NRC. 2015b. Overcoming Barriers to Deployment of Plug-in Electric Vehicles. Washington, D.C.: The National Academies Press. Nykvist, B., and M. Nilsson. 2015. Rapidly falling costs of battery packs for electric vehicles. Nature Climate Change 5:329-332. Pesaran, A., S. Santhanagopalan, G. Kim. 2013. “Addressing the Impact of Temperature Extremes on Large Format Li-Ion Batteries for Vehicle Applications.” Presented at the 30th International Battery Seminar, March 11-14, Fort Lauderdale, FL. Available at https://permanent.access.gpo.gov/gpo41672/58145.pdf (accessed September 23, 2019). Smith, K., S. Santhanagopalan, A. Pesaran, and K. Kelly, NREL, “Battery Technologies for Heavy Duty Electric Vehicles,” webinar for members of APTA, August 19, 2015. Spotnitz, R. 2005. “Advanced EV and HEV Batteries.” Presented at the 2005 IEEE Vehicle Power and Propulsion Conference, September, Chicago, IL. Available at http://ieeexplore.ieee.org/stamp/stamp.jsp?tp=&arnumber=1554579 (accessed August 25, 2019). Steffke, K., S. Inguva, D. Van Cleve, and J. Knockeart. 2008. “Accelerated Life Test Methodology for Li- Ion Batteries in Automotive Applications.” SAE Technical Paper 2013-01-1548, doi:10.4271/2013-01-1548. Tarascon, J.M., and M. Armand. 2001. Issues and challenges facing rechargeable lithium batteries. Nature 414:359-367. Targray Technology International, Inc. 2017. Targray Cathode Materials for Battery Technologies. Available at http://www.targray.com/li-ion-battery/cathode-materials (accessed July 30, 2019). USABC (U.S. Advanced Battery Consortium). 2017. USABC Goals for Advanced Batteries for EVs— CY 2020 Commercialization. Available through USCAR News center: https://www.uscar.org/guest/article_view.php?articles_id=85 (accessed September 23, 2019). Wessler, G. (Duke SciPol). "Science Module: Energy Storage" available at http://scipol.duke.edu/content/science-module-energy-storage (03/30/2018). Woodbank Communications Ltd. 2005. Battery Chargers and Charging Methods. Available at http://www.mpoweruk.com/chargers.htm (accessed July 30, 2019). Prepublication Copy – Subject to Further Editorial Correction 8-32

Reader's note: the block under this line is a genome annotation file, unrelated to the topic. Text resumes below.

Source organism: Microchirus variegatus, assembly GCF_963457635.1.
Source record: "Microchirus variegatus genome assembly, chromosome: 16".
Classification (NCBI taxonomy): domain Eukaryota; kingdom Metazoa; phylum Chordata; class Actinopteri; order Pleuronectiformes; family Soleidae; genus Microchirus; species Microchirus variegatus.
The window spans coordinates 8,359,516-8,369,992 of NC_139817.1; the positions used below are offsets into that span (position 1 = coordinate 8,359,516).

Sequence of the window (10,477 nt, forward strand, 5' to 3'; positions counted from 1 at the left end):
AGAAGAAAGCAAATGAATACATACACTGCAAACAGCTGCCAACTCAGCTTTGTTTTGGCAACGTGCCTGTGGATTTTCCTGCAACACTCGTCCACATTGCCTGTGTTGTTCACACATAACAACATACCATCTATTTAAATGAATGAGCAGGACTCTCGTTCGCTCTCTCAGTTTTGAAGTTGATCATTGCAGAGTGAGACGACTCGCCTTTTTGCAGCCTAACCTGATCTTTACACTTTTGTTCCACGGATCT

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Reducing Fuel Consumption and Greenhouse Gas Emissions of Medium- and Heavy-Duty Vehicles, Phase Two: Final Report Get This Book
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Medium- and heavy-duty trucks, motor coaches, and transit buses - collectively, "medium- and heavy-duty vehicles", or MHDVs - are used in every sector of the economy. The fuel consumption and greenhouse gas emissions of MHDVs have become a focus of legislative and regulatory action in the past few years. This study is a follow-on to the National Research Council's 2010 report, Technologies and Approaches to Reducing the Fuel Consumption of Medium-and Heavy-Duty Vehicles. That report provided a series of findings and recommendations on the development of regulations for reducing fuel consumption of MHDVs.

On September 15, 2011, NHTSA and EPA finalized joint Phase I rules to establish a comprehensive Heavy-Duty National Program to reduce greenhouse gas emissions and fuel consumption for on-road medium- and heavy-duty vehicles. As NHTSA and EPA began working on a second round of standards, the National Academies issued another report, Reducing the Fuel Consumption and Greenhouse Gas Emissions of Medium- and Heavy-Duty Vehicles, Phase Two: First Report, providing recommendations for the Phase II standards. This third and final report focuses on a possible third phase of regulations to be promulgated by these agencies in the next decade.